Trade Mark registrations protect any letter, word, name, signature, numeral, device, brand, heading, label, ticket, aspect of packaging, shape, colour, sound or scent. A good trade mark distinguishes you from your competitors, lets consumers easily identify the product or service as originating from you and acts as a badge of confidence for your products and services.

For that reason, infringers may wish to adopt your trade mark or infer a connection with your business and theirs, when there is no such connection.

When this occurs the original trade suffers loss of sales and, if the competitor’s product or service is poor quality, loss of reputation.

If someone has adopted use of your trade mark, or a mark like it, call us for a free and confidential discussion regarding what you can do to stop the infringement and how you can be compensated for your loss.



– Registration and protection strategy
– Asset Protection and Business structure
– Commercialisation strategy
– Clearance to Use
– Registrability opinions


– Cease and Desist letters
– Infringement Opinions
– Invalidity Opinions
– Appeals from the Registrar
– Litigation including cross-claims


– Non-Disclosure/Confidentiality
– Licencing, Manufacturing and Supply
– Control advice regarding authorised users
– Freedom to operate advices
– Protection Strategy


EAGLEGATE’s founding Partner, Nicole Murdoch, is an Engineer, has formal training as a Patent Attorney and has over 10 years industry experience in the IT industry. She is a Doyle’s Guide recommended IP lawyer and holds a Masters in the subject matter. She has practiced IP law for the last 10 years and understands the practical implications of court cases on clients and their businesses. She aims to settle cases on commercially sensible and economic terms without having to proceed to court.


Doyles Guide Recommended Intellectual Property

Queensland law society




  • Do I have to use my trade mark?

    Trade marks are a use it or loose it regime. This means that you, or someone under your control, must make legitimate use of the trade mark during the relevant non-use period in order to stop it being removed for non-use. It is possible to use the mark on only some of the goods or services of the registration, but that may expose the non-used goods or services to removal for non-use. The relevant period for non-use period is a three year period ending 1 month prior to the filing of a non-use removal application.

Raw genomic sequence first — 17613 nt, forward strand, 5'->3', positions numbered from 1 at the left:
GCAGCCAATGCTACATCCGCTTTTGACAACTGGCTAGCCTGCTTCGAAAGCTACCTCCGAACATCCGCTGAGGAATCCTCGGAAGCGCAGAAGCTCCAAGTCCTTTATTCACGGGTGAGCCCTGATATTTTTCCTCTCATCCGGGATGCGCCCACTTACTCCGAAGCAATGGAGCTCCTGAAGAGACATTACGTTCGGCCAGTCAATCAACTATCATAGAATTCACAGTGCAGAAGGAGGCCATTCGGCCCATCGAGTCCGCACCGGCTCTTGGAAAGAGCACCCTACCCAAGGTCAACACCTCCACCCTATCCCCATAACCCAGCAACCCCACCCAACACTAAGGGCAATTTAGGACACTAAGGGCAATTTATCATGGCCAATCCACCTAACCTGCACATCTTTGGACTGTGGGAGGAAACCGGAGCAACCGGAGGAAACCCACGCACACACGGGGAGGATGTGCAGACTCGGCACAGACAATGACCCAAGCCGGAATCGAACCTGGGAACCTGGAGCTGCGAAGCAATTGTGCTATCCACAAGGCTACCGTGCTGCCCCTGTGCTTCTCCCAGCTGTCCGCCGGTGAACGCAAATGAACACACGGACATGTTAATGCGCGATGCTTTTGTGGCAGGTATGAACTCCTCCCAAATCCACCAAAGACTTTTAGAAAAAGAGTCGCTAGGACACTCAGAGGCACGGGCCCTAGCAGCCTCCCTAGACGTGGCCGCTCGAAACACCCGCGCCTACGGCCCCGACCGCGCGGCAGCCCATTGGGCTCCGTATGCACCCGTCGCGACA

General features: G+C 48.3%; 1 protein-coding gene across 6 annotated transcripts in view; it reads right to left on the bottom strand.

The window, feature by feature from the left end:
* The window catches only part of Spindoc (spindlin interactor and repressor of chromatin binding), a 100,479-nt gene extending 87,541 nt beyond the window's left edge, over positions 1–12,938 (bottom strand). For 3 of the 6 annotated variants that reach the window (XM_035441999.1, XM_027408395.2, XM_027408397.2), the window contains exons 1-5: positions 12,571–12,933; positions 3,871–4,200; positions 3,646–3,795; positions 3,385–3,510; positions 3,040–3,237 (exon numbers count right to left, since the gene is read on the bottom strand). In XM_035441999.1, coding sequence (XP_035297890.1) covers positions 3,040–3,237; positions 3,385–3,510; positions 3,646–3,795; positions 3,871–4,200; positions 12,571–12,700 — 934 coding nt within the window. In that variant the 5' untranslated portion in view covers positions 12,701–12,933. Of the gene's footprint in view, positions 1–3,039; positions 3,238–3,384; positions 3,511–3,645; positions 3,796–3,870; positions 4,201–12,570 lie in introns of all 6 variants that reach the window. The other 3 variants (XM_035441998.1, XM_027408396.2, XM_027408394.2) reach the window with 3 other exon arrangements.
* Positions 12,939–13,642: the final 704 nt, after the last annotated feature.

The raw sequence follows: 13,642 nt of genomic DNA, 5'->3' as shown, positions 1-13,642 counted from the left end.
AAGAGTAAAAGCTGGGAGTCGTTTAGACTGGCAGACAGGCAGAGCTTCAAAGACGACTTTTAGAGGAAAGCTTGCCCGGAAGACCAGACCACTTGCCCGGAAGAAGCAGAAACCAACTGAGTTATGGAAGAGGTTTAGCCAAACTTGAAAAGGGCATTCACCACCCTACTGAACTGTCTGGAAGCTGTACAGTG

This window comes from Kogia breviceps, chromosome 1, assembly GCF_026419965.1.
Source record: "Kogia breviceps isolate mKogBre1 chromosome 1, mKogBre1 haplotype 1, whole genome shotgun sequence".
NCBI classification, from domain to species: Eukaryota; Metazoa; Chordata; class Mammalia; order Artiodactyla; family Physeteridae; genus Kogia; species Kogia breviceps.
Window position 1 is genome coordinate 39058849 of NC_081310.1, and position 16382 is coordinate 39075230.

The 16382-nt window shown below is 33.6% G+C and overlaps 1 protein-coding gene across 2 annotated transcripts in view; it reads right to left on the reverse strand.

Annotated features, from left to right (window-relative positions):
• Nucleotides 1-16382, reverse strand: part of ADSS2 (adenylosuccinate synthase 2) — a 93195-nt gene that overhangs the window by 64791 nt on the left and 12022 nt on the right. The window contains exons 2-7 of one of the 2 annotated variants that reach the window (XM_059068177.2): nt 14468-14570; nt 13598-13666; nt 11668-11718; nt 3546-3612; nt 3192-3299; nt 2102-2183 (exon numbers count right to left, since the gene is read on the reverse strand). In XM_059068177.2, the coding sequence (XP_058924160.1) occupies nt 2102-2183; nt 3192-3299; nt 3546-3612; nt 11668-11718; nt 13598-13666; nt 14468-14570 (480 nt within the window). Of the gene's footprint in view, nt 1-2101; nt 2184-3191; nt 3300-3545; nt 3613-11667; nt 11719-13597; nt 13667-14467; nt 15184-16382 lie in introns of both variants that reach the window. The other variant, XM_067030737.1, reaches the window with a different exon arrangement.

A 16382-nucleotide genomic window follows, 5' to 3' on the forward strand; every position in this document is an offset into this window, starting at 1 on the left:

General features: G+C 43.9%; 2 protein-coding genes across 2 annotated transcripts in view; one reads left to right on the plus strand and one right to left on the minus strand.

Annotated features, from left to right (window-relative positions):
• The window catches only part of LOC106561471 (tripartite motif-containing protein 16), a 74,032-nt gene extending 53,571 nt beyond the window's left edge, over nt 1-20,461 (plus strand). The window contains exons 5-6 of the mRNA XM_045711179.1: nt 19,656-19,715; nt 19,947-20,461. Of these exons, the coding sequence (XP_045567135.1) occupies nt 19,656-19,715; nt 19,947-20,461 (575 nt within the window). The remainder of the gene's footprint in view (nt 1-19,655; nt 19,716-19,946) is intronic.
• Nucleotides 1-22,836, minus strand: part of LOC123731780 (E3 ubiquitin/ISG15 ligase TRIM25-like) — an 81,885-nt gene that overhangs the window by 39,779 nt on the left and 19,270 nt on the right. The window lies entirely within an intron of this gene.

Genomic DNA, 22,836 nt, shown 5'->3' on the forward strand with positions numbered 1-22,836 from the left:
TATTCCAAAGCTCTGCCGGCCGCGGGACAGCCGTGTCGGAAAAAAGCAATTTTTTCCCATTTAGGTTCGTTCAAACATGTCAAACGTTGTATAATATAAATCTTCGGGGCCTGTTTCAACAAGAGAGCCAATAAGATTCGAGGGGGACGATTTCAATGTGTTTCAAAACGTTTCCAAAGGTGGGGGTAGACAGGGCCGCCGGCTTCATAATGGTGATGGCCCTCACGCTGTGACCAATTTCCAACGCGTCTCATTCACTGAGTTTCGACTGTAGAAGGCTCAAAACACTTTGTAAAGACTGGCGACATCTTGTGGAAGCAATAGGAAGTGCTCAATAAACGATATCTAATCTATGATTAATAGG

• Can I expand my trade mark?

    Once a trade mark is filed, it cannot be expanded to cover other goods or services. The scope of the trade mark can be reduced by removing goods and services at any time.

  • Why is IP Australia refusing to register my trade mark?

    As part of the registration process, IP Australia will examine your trade mark and either accept it for registration (in which case it will be advertised for opposition purposes) or it will reject the application for registration and give reasons for that rejection. This is the start of a conversation with IP Australia and IP Australia can often be convinced to change it’s mind. There are many strategies we can use to overcome a trade mark rejection, call us today for a free confidential chat.

  • What is a common law trade mark?

    A common law trade mark is a trade mark that is used by a trader without registering it with IP Australia. Common law trade marks are enforceable under the Australian Consumer Law but it does not afford the same protection as a trade mark registration.

  • How do I know if someone is infringing my trade mark?

    You must remain vigilant to other traders adopting your mark. There are three types of trade mark infringement under the Australian Trade Marks Act. To infringe a mark a trader must use as a sign a mark that is substantially identical or deceptively similar to the registered trade mark, AND the goods/services must be identical or of the same description.

    Alternatively, if the mark is a famous mark then the goods/services can be unrelated but because of the fame of the mark, the sign would be likely to be taken as indicating a connection between the unrelated goods or services and the registered owner of the trade mark.

    No defences must apply to the infringement.